Updated: Why did McGinn reopen the waterfront tunnel war?

Time is running out for the mayor's effort to block the project. His opponents decline the offer for a public duel, though the governor does release a condescending letter.
Time is running out for the mayor's effort to block the project. His opponents decline the offer for a public duel, though the governor does release a condescending letter.

On the face of it, yesterday's performance by Seattle Mayor Mike McGinn, reopening the shooting war over the waterfront tunnel, seems oddly timed. Here's the mayor in a world of problems: finding a new police chief, deep budget cuts, replacing his parks superintendent, looking for a new deputy mayor. Why escalate the waterfront war?

Part of it might be the mayor's unpredictable style; part could be shifting the topic from tough choices to one where he can at least rally his base of green urbanists. But mostly, McGinn probably realizes that time is not on his side on the deep-bore tunnel. The City Council, pushing ahead, is about to sign utilities agreements later this month, which McGinn now says he'll veto. That means that the council needs six, not five votes. (It probably has at least seven at the moment.) The real point of no return will be next December, when the state and city are scheduled to sign the big design-build contract for the tunnel.

The tunnel advocates, knowing for some time that McGinn (despite his campaign pledge not to block the tunnel) is openly fighting it, pretty much brushed off the McGinn fusillade. Tunnel advocates figure that McGinn likes to pick fights, so there's not much point in returning fire. "We treat him like a screaming kid at a party, where the best strategy is to ignore him," says one leading tunnel-booster.

Gov. Chris Gregoire did respond by releasing a April 23 letter that was full of false cordiality, commending the mayor for the ways he is cooperating on the tunnel approval (even though he isn't), and stressing all the ways the tunnel hopes to avoid any cost overruns. Here's the money graph, rich with gubernatorial condescension:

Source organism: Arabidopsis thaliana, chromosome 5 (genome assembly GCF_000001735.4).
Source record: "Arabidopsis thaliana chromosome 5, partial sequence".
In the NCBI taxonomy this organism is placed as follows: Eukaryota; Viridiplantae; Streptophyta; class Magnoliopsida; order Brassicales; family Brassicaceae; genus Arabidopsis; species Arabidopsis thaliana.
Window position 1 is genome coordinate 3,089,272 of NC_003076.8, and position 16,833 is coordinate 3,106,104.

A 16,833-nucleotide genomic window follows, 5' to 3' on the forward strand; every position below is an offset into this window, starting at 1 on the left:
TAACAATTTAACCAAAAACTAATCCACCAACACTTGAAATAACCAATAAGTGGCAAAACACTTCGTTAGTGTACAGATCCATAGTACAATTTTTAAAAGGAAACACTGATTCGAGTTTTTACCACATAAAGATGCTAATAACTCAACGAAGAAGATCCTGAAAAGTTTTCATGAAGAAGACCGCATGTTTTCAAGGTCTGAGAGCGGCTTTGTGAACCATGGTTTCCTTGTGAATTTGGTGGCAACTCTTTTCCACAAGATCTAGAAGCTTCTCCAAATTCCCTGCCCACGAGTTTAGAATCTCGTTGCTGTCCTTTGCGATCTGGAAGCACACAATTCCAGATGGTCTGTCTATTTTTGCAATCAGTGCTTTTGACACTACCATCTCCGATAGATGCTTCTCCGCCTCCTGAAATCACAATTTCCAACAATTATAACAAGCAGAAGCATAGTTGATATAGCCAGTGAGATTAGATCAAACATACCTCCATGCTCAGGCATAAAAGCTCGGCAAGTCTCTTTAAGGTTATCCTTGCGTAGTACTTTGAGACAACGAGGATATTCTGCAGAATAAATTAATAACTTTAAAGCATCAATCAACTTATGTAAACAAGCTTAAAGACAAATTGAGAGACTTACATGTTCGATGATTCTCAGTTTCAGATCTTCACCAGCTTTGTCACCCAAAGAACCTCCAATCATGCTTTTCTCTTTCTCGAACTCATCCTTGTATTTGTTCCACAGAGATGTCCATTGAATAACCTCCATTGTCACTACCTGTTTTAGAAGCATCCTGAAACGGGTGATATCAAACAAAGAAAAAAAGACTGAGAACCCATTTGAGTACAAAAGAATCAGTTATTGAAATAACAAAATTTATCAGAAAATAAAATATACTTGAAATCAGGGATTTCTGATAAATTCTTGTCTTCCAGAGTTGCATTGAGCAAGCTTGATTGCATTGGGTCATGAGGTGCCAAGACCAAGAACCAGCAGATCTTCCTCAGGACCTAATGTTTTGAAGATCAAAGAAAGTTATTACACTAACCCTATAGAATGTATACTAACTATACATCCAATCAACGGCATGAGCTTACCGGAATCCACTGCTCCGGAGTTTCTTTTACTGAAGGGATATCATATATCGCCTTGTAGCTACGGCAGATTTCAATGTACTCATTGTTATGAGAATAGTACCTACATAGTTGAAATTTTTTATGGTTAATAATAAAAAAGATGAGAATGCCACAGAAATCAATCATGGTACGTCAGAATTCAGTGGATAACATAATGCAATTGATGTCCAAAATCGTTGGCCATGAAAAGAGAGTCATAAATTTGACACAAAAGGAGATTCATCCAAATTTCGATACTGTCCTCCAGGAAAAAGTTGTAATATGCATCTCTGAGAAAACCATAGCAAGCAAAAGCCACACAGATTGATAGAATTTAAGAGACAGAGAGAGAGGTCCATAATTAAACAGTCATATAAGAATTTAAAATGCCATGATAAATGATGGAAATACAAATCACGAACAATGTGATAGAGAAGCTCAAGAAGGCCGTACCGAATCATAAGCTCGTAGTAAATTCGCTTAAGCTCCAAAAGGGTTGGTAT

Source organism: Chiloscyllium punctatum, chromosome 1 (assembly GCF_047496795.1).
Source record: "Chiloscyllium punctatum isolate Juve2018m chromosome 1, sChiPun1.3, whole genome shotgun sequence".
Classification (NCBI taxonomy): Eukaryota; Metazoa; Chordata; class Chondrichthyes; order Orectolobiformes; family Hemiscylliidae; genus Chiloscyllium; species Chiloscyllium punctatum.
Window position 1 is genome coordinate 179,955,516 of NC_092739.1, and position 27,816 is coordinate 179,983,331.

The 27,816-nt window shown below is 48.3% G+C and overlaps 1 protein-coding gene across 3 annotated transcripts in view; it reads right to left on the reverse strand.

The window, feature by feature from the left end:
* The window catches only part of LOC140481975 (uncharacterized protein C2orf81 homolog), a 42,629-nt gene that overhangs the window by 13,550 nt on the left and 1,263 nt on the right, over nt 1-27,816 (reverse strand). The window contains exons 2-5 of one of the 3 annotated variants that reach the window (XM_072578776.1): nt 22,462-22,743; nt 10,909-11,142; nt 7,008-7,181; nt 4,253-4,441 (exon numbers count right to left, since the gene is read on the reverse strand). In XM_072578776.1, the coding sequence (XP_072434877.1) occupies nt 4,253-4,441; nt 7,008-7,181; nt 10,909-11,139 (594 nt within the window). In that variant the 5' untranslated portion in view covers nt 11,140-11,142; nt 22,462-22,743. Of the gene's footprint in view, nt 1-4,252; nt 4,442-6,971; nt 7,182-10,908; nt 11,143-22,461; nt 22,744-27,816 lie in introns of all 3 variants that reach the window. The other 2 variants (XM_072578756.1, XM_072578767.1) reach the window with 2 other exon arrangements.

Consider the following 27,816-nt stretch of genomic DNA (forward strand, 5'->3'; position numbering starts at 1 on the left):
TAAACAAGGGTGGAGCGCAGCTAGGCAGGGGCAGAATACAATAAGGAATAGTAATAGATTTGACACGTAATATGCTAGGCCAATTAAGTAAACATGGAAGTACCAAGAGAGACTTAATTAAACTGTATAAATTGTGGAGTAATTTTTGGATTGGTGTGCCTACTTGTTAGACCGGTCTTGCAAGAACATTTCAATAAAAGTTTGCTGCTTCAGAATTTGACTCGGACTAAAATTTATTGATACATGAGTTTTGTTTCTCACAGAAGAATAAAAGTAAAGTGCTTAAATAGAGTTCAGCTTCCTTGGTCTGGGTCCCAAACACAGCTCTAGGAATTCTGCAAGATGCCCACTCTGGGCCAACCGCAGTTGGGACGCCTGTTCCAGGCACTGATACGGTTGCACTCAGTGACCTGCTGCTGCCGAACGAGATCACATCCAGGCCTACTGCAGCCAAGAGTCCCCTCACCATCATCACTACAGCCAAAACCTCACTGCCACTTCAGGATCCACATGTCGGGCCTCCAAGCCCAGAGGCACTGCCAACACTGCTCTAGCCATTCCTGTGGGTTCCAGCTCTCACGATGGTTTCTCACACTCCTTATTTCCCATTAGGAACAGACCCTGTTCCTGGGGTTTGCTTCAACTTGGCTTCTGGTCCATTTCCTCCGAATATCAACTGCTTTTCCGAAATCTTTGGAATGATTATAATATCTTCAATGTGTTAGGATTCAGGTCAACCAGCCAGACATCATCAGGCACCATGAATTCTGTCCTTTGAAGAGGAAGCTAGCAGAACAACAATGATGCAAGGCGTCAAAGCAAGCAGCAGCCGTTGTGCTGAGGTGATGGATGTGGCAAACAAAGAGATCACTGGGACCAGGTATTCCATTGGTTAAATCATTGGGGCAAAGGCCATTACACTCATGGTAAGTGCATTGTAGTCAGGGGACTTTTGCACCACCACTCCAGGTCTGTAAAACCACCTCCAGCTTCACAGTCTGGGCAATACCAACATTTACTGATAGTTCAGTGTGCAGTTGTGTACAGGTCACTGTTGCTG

Every month of delay could cost the taxpayers millions in additional costs. I am sure you agree that accumulating unnecessary additional expenditures is unacceptable. I hope you will work together with me to ensure we do not delay and, as a result, incur additional costs to the project. To that end, I remain committed to the agreement I signed with then Mayor Nickels and Executive Sims regarding our respective responsibility...

It's unlikely that McGinn will take these reminders from the governor to heart. On Friday, he sent Gregoire a fairly snarky letter, saying that he interprets the governor's willingness to live up to her state obligations as being "willing to work to have the State take responsibility for cost overruns for the tunnel." (Not at all what the governor implied in her letter.)

Mayor McGinn is sticking with his argument that he is fighting the tunnel not on its merits (though he says he doesn't like it and never has) but because of the cost-overrun provisions, sticking "Seattle area taxpayers" (meaning a local improvement district, not the city government) with the prospective overage. That fiscal argument resonates with people who may even prefer the tunnel but are understandably worried about overruns. And it gives the mayor a fig leaf of consistency with his campaign pledge not to block the tunnel, per se.

It's a bogus argument, in my view, not because there are all kinds of extra dollars put into the project, meant to deal with overruns, and not because now is a good time to get low bids, since contractors are desperate for work. The real reason it's a phony argument is that, regardless of whether that legally dubious provision stays in the legislation, and clearly the legislature is not going to take it out, in the event of serious overruns the state department of transportation would inevitably turn to the city and say: Shall we share the overruns, find a new source of money, or value-engineer the project back to what we can afford? Even if McGinn somehow managed to get the provision removed, the city would still be on the hook in the case of big overruns, as would the state and probably the contractor.


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